The site includes:
- the remains of a sanctuary for the sovereign Amenhotep III and his spouse, the queen Tiy (c. 1391-1354 BC),
- a large Napatan and Meroitic necropolis (VII Century BC to V Century AD)
- a Christian settlement (VII to XII Century AD)
According to the pre-historian Jacques Reinold, Sedeinga has Neolithic remains. A large necropolis extends for almost a kilometre from north to south, to the west of the Temple.
The temple of the queen Tiy (Hut Tiy)
The excavations of Michela Schiff Giorgini began in 1963. In an area that today is desert, it is no more than a mass of blocks of sandstone with a single column standing, with a Hathor capital. The grooved shaft carries the name of the queen on two sides.
The Hut Tiy is associated with that of Soleb, which is located about 15km further south. Mid-way between them, the speos of Jebel Docha, a rock-cut sanctuary in a mountain by the banks of the Nile, attests the Egyptian presence since Thutmose III.
The investigations of the French Archaeological Mission of Sedeinga confirm that no other structure was erected before the Hut Tiy. The temple is orientated east-west and seems to have been preceded by a colonnade. According to the drawings of R. Lepsius, the hypostyle hall included sixteen columns with Hathor capitals. At the rear, towards the west of the hypostyle hall, a door would have led to the antechamber that gave access to three sanctuaries.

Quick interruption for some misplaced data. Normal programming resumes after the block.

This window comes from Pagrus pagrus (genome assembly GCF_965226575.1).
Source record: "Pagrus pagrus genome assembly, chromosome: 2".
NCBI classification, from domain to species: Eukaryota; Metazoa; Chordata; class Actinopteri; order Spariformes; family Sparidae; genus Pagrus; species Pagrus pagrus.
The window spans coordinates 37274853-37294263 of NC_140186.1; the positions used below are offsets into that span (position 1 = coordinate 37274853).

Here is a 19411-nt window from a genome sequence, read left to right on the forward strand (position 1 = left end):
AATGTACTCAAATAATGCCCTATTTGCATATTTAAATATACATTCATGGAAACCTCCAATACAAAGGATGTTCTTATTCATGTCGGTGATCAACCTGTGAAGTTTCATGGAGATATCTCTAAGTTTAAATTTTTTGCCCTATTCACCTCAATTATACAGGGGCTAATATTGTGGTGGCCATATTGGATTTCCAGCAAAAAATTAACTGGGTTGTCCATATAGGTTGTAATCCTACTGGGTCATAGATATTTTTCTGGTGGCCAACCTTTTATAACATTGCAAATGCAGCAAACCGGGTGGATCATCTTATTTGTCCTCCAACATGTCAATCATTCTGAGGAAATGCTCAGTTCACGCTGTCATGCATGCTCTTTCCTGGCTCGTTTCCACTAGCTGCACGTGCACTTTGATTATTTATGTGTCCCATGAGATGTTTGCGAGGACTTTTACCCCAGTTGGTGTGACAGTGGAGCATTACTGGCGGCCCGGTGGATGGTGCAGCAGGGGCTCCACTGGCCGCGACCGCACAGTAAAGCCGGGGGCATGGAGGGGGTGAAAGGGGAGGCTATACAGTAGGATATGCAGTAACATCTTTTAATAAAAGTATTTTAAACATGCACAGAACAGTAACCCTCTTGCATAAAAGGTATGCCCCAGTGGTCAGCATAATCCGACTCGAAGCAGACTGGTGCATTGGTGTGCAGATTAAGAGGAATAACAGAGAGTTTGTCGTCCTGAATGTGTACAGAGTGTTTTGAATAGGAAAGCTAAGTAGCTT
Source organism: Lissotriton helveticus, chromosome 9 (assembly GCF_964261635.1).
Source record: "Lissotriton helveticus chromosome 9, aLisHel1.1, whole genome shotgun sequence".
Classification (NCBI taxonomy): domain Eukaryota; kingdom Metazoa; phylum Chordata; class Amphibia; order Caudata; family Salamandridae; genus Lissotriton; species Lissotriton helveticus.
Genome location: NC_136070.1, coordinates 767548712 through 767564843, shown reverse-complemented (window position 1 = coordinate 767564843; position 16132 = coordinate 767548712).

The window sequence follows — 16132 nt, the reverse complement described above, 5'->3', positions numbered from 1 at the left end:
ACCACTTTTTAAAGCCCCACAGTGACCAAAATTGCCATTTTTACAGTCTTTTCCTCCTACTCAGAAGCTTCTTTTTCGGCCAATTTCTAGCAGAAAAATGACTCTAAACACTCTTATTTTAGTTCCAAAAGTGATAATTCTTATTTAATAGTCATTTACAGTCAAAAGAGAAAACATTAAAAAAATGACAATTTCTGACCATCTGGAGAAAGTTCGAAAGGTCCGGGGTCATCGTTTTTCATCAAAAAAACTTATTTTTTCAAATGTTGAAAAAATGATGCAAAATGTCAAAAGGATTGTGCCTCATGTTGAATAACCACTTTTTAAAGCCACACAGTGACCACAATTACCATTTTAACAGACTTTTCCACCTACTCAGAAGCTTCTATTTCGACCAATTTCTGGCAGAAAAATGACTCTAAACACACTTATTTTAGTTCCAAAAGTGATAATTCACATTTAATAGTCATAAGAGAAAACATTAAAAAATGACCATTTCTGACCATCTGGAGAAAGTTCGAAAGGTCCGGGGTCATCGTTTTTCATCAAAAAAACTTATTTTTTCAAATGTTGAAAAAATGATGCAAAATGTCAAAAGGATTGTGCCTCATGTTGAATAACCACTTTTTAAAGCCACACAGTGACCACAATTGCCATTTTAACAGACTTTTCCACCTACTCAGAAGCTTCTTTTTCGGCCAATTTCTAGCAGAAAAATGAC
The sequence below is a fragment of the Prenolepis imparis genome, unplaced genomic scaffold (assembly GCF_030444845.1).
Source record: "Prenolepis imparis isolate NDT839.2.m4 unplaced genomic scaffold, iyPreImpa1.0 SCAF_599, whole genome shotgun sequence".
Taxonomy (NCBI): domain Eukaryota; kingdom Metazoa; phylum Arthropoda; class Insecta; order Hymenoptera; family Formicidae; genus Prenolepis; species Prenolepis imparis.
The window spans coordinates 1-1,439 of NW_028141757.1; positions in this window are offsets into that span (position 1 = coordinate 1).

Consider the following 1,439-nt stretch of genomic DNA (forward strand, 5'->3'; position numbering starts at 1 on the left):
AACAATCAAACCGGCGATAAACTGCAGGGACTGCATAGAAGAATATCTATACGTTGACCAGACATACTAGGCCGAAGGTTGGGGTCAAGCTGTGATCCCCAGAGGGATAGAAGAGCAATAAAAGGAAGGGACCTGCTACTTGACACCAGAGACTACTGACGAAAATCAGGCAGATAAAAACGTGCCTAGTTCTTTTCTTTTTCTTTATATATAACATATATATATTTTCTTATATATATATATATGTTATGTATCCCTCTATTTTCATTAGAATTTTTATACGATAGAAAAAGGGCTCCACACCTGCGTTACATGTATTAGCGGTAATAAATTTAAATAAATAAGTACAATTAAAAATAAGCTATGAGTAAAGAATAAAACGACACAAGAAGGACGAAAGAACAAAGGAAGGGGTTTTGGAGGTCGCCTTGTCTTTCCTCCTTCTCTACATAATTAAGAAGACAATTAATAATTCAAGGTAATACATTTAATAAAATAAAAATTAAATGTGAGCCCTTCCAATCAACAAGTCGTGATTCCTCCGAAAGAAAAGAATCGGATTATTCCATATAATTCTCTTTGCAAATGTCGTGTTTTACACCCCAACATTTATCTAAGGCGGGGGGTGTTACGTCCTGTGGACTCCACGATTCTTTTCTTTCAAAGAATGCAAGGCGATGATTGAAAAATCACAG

According to Audran Labrousse, the iconography of the reliefs seems to be in accord with the rise to power and the coronation of the sovereign Amenhotep III.
The lintel of the door that led from the vestibule to the hypostyle hall is unique. The publication by E.A. Wallis Budge in 1907, shows in the upper register the queen Tiy with the body of a lion in a walking attitude and a human face wearing a modius (circular head decoration sometimes with a crown superimposed) similar to that worn by the queen Nefertiti. The lower register is decorated with three cartouches on which are superimposed feathers of Maat: the name of the queen is surrounded by those of Amenhotep III (Neb Maat Ra). Among the blocks there are two scenes of the ritual race of the king which bring to mind the feast of Heb-Sed.
As at Soleb, the god Amun and the deified king Amenhotep III are worshipped. The queen is associated with this cult in the form of the goddess Hathor.
During the Napatan and Meroitic periods, it is perhaps in the Hut Tiy that the goddess Isis and the god Horus are worshipped.
Ruins of Sedeinga temple situated in the northern part of Soleb. It is dedicated to the queen Tiy who is therefore associated to the divin nature of her husband Amenhotep III / Ruines du temple de Sedeinga situé à une quizaine de km au nord de Soleb. Il est dédié à la reine Tiy qui est ainsi associée à la nature divine de son époux Amenhotep III
Architrave of the antique Sedeinga temple with the cobras, symbol of protection (apotropaic function) / Architrave de l'ancien temple de Sedeinga avec les cobras dressés, symbole de protection (fonction apotropaïque)
View over the napatean cemetery in the western part of the Sedeinga temple / Vue sur la nécropole napatéenne à l'ouest du temple de Sedeinga